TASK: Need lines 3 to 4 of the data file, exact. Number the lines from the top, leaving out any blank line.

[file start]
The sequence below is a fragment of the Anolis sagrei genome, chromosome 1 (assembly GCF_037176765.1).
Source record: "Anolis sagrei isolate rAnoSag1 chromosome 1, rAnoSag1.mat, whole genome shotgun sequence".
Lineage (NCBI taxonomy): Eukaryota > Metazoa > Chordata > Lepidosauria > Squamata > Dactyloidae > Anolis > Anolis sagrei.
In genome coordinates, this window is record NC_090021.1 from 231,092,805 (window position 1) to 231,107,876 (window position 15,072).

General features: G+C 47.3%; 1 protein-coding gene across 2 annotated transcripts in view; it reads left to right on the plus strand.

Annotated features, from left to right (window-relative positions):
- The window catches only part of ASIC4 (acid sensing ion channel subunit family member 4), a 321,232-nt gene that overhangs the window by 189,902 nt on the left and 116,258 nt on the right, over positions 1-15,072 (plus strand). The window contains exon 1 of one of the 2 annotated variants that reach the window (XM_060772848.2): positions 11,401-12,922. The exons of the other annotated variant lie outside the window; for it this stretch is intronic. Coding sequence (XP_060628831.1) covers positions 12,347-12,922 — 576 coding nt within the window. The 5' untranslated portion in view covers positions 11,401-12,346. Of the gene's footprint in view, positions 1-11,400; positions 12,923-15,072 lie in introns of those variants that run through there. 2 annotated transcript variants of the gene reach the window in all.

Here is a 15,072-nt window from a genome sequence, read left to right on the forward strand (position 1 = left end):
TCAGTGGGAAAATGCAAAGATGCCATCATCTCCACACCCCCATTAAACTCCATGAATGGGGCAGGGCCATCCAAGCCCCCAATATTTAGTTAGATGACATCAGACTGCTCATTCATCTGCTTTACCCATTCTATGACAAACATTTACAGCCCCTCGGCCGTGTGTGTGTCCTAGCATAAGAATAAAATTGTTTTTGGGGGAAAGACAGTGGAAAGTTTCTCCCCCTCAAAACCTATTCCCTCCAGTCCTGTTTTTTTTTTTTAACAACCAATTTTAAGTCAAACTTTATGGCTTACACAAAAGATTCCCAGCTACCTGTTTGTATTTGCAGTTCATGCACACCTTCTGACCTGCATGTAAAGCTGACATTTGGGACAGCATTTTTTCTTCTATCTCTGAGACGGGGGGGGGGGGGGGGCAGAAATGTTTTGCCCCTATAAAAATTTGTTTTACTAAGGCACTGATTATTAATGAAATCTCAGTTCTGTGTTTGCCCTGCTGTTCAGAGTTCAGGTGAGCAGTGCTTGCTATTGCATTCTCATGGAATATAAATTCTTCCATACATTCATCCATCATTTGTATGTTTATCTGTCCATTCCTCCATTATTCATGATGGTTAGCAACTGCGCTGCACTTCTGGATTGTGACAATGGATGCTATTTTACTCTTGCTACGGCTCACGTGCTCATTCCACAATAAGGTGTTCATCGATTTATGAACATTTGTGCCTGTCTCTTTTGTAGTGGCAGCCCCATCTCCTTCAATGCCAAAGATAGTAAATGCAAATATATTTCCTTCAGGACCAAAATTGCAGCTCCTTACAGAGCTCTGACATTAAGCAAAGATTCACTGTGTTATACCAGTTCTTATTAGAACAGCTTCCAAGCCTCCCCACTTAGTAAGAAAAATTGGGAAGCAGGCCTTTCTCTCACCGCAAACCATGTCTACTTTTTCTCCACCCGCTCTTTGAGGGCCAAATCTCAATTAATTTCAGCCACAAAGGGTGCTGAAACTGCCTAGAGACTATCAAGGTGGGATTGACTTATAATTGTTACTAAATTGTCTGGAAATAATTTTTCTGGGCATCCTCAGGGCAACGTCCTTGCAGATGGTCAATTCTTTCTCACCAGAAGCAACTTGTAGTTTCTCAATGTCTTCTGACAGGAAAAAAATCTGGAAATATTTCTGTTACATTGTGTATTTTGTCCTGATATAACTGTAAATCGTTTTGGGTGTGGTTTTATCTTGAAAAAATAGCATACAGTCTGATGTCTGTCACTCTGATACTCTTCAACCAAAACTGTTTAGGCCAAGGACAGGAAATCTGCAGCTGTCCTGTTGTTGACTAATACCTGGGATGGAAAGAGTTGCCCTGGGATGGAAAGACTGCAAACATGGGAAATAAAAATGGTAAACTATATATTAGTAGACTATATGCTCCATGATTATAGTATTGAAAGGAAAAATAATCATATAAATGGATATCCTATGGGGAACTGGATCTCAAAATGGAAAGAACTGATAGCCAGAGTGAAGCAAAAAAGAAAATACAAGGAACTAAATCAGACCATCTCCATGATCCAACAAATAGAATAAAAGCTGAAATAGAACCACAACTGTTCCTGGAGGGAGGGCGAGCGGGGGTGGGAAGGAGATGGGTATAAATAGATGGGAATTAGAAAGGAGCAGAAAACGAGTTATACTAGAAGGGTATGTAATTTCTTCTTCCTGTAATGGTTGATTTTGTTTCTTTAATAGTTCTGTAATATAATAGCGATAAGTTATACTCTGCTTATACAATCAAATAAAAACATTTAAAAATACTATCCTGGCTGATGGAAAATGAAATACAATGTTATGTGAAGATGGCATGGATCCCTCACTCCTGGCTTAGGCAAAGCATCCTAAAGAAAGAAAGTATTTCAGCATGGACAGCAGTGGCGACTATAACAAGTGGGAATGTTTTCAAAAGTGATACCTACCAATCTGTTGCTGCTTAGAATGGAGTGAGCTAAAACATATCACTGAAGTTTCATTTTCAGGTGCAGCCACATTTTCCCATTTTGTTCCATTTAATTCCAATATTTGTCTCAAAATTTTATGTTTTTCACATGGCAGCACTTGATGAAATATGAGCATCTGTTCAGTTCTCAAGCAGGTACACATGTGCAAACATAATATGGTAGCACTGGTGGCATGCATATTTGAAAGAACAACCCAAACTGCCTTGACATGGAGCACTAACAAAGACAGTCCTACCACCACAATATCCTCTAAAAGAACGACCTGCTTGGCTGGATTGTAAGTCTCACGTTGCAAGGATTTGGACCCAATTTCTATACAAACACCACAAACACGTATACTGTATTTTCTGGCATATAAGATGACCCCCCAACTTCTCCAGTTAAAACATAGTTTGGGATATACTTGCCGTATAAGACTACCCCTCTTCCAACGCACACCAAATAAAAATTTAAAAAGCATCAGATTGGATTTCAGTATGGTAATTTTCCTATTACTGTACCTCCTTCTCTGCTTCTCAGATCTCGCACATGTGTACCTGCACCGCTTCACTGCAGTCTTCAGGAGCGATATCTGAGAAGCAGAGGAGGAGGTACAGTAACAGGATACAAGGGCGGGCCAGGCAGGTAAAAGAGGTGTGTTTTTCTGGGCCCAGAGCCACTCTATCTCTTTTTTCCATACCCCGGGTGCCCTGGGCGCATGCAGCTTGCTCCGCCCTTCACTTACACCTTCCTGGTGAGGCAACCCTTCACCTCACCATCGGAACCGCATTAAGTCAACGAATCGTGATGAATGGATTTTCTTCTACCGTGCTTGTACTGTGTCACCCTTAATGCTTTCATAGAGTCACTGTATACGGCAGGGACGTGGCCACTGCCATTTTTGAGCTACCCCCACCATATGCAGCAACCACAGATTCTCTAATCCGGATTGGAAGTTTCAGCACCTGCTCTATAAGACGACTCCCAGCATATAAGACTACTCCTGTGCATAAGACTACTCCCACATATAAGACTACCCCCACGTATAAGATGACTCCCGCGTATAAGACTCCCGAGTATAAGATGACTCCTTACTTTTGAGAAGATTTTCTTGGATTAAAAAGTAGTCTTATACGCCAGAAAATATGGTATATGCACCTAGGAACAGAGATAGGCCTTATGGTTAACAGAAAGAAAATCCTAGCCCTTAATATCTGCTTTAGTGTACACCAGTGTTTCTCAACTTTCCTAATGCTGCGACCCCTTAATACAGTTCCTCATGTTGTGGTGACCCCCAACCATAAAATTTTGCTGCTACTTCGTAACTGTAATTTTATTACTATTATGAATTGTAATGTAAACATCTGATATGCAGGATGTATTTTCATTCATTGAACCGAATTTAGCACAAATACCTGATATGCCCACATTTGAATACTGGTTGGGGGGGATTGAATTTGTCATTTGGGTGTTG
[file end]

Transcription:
Lineage (NCBI taxonomy): Eukaryota > Metazoa > Chordata > Lepidosauria > Squamata > Dactyloidae > Anolis > Anolis sagrei.
In genome coordinates, this window is record NC_090021.1 from 231,092,805 (window position 1) to 231,107,876 (window position 15,072).